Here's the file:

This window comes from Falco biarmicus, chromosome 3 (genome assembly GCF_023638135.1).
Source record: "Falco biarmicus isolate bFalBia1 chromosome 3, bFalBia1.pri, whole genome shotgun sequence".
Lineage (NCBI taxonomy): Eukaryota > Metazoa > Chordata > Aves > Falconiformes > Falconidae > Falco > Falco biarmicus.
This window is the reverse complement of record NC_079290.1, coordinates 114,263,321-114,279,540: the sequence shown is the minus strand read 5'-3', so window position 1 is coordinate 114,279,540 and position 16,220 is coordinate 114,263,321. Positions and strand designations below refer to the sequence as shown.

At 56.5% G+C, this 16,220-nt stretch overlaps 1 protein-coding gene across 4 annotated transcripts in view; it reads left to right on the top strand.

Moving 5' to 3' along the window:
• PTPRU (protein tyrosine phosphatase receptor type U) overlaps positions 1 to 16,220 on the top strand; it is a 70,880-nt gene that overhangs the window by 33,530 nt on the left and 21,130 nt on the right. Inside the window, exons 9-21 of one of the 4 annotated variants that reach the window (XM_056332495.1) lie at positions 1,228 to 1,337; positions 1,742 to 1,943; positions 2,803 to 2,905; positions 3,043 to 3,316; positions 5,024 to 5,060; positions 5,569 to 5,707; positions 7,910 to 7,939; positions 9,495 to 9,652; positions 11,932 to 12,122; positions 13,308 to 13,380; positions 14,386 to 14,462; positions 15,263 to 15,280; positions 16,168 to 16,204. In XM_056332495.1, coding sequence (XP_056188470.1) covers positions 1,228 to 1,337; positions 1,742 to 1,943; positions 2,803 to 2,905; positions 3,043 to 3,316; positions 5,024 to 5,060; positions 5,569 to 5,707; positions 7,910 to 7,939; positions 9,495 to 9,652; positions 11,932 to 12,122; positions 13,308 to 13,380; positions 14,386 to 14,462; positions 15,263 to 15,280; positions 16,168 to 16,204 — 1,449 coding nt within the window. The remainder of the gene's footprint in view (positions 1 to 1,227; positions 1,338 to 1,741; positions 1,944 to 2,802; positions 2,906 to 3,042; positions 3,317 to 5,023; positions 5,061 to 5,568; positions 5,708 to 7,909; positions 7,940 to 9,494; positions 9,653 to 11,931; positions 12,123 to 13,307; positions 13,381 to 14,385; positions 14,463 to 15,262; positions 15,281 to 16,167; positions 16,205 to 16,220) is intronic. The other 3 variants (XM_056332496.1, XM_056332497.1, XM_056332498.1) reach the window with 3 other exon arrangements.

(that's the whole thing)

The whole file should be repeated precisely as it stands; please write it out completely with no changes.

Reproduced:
This window comes from Falco biarmicus, chromosome 3 (genome assembly GCF_023638135.1).
Source record: "Falco biarmicus isolate bFalBia1 chromosome 3, bFalBia1.pri, whole genome shotgun sequence".
Lineage (NCBI taxonomy): Eukaryota > Metazoa > Chordata > Aves > Falconiformes > Falconidae > Falco > Falco biarmicus.
This window is the reverse complement of record NC_079290.1, coordinates 114,263,321-114,279,540: the sequence shown is the minus strand read 5'-3', so window position 1 is coordinate 114,279,540 and position 16,220 is coordinate 114,263,321. Positions and strand designations below refer to the sequence as shown.

At 56.5% G+C, this 16,220-nt stretch overlaps 1 protein-coding gene across 4 annotated transcripts in view; it reads left to right on the top strand.

Moving 5' to 3' along the window:
• PTPRU (protein tyrosine phosphatase receptor type U) overlaps positions 1 to 16,220 on the top strand; it is a 70,880-nt gene that overhangs the window by 33,530 nt on the left and 21,130 nt on the right. Inside the window, exons 9-21 of one of the 4 annotated variants that reach the window (XM_056332495.1) lie at positions 1,228 to 1,337; positions 1,742 to 1,943; positions 2,803 to 2,905; positions 3,043 to 3,316; positions 5,024 to 5,060; positions 5,569 to 5,707; positions 7,910 to 7,939; positions 9,495 to 9,652; positions 11,932 to 12,122; positions 13,308 to 13,380; positions 14,386 to 14,462; positions 15,263 to 15,280; positions 16,168 to 16,204. In XM_056332495.1, coding sequence (XP_056188470.1) covers positions 1,228 to 1,337; positions 1,742 to 1,943; positions 2,803 to 2,905; positions 3,043 to 3,316; positions 5,024 to 5,060; positions 5,569 to 5,707; positions 7,910 to 7,939; positions 9,495 to 9,652; positions 11,932 to 12,122; positions 13,308 to 13,380; positions 14,386 to 14,462; positions 15,263 to 15,280; positions 16,168 to 16,204 — 1,449 coding nt within the window. The remainder of the gene's footprint in view (positions 1 to 1,227; positions 1,338 to 1,741; positions 1,944 to 2,802; positions 2,906 to 3,042; positions 3,317 to 5,023; positions 5,061 to 5,568; positions 5,708 to 7,909; positions 7,940 to 9,494; positions 9,653 to 11,931; positions 12,123 to 13,307; positions 13,381 to 14,385; positions 14,463 to 15,262; positions 15,281 to 16,167; positions 16,205 to 16,220) is intronic. The other 3 variants (XM_056332496.1, XM_056332497.1, XM_056332498.1) reach the window with 3 other exon arrangements.